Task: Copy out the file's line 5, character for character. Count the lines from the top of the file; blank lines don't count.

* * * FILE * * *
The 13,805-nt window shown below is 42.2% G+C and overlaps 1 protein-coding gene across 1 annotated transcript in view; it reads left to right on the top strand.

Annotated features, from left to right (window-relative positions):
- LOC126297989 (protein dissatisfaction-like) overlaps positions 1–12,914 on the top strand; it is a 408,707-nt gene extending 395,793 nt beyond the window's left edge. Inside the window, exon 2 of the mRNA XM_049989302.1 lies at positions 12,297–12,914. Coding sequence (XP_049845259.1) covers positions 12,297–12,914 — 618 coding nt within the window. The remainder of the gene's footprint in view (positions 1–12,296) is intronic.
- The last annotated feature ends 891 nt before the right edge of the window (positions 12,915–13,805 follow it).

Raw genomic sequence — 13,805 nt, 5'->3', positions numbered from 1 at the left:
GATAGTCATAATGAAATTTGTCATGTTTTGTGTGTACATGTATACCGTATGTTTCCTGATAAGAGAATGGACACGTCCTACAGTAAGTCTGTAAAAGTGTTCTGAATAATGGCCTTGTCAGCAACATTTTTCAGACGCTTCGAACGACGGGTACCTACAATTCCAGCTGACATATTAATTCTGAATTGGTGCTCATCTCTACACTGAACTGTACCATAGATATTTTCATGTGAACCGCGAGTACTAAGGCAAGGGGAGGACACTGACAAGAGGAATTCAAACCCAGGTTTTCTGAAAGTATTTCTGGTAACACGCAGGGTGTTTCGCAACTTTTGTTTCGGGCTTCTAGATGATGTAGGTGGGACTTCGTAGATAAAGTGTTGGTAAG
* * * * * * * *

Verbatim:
Raw genomic sequence — 13,805 nt, 5'->3', positions numbered from 1 at the left: